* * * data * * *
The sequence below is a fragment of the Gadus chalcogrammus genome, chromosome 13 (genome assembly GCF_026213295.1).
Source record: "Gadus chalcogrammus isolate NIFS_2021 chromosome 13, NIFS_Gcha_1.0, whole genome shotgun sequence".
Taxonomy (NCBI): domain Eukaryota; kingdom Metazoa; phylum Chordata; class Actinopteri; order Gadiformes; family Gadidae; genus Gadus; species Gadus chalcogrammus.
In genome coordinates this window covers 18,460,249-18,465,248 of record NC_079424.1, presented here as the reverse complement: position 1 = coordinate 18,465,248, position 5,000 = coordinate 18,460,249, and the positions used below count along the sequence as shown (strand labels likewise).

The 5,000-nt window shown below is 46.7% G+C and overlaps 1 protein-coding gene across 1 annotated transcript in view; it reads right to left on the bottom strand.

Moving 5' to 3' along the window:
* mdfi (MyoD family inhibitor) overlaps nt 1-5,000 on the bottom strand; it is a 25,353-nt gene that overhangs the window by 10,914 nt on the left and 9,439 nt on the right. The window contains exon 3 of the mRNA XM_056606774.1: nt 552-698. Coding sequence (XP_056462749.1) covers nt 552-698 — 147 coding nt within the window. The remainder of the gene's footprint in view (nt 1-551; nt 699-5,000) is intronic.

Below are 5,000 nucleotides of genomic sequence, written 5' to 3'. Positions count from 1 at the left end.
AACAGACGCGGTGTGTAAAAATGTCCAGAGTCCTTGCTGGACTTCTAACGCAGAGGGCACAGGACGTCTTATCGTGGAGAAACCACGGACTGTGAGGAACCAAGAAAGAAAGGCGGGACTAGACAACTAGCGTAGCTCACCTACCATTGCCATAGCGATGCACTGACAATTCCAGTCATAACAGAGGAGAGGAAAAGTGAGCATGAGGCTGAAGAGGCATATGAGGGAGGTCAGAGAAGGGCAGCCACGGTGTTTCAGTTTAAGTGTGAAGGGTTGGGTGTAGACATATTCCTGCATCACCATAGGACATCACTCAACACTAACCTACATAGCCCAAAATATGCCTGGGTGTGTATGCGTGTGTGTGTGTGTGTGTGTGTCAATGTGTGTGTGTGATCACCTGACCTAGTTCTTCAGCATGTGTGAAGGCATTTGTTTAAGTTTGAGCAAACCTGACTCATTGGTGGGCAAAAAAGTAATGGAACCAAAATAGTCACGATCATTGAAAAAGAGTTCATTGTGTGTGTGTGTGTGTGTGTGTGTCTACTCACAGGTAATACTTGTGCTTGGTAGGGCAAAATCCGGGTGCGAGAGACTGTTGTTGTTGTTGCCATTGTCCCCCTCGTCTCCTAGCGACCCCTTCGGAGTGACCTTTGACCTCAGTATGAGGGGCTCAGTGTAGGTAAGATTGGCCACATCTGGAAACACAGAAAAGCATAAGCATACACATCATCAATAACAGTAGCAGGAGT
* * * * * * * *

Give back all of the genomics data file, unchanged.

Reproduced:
The sequence below is a fragment of the Gadus chalcogrammus genome, chromosome 13 (genome assembly GCF_026213295.1).
Source record: "Gadus chalcogrammus isolate NIFS_2021 chromosome 13, NIFS_Gcha_1.0, whole genome shotgun sequence".
Taxonomy (NCBI): domain Eukaryota; kingdom Metazoa; phylum Chordata; class Actinopteri; order Gadiformes; family Gadidae; genus Gadus; species Gadus chalcogrammus.
In genome coordinates this window covers 18,460,249-18,465,248 of record NC_079424.1, presented here as the reverse complement: position 1 = coordinate 18,465,248, position 5,000 = coordinate 18,460,249, and the positions used below count along the sequence as shown (strand labels likewise).

The 5,000-nt window shown below is 46.7% G+C and overlaps 1 protein-coding gene across 1 annotated transcript in view; it reads right to left on the bottom strand.

Moving 5' to 3' along the window:
* mdfi (MyoD family inhibitor) overlaps nt 1-5,000 on the bottom strand; it is a 25,353-nt gene that overhangs the window by 10,914 nt on the left and 9,439 nt on the right. The window contains exon 3 of the mRNA XM_056606774.1: nt 552-698. Coding sequence (XP_056462749.1) covers nt 552-698 — 147 coding nt within the window. The remainder of the gene's footprint in view (nt 1-551; nt 699-5,000) is intronic.

Below are 5,000 nucleotides of genomic sequence, written 5' to 3'. Positions count from 1 at the left end.
AACAGACGCGGTGTGTAAAAATGTCCAGAGTCCTTGCTGGACTTCTAACGCAGAGGGCACAGGACGTCTTATCGTGGAGAAACCACGGACTGTGAGGAACCAAGAAAGAAAGGCGGGACTAGACAACTAGCGTAGCTCACCTACCATTGCCATAGCGATGCACTGACAATTCCAGTCATAACAGAGGAGAGGAAAAGTGAGCATGAGGCTGAAGAGGCATATGAGGGAGGTCAGAGAAGGGCAGCCACGGTGTTTCAGTTTAAGTGTGAAGGGTTGGGTGTAGACATATTCCTGCATCACCATAGGACATCACTCAACACTAACCTACATAGCCCAAAATATGCCTGGGTGTGTATGCGTGTGTGTGTGTGTGTGTGTGTCAATGTGTGTGTGTGATCACCTGACCTAGTTCTTCAGCATGTGTGAAGGCATTTGTTTAAGTTTGAGCAAACCTGACTCATTGGTGGGCAAAAAAGTAATGGAACCAAAATAGTCACGATCATTGAAAAAGAGTTCATTGTGTGTGTGTGTGTGTGTGTGTGTCTACTCACAGGTAATACTTGTGCTTGGTAGGGCAAAATCCGGGTGCGAGAGACTGTTGTTGTTGTTGCCATTGTCCCCCTCGTCTCCTAGCGACCCCTTCGGAGTGACCTTTGACCTCAGTATGAGGGGCTCAGTGTAGGTAAGATTGGCCACATCTGGAAACACAGAAAAGCATAAGCATACACATCATCAATAACAGTAGCAGGAGT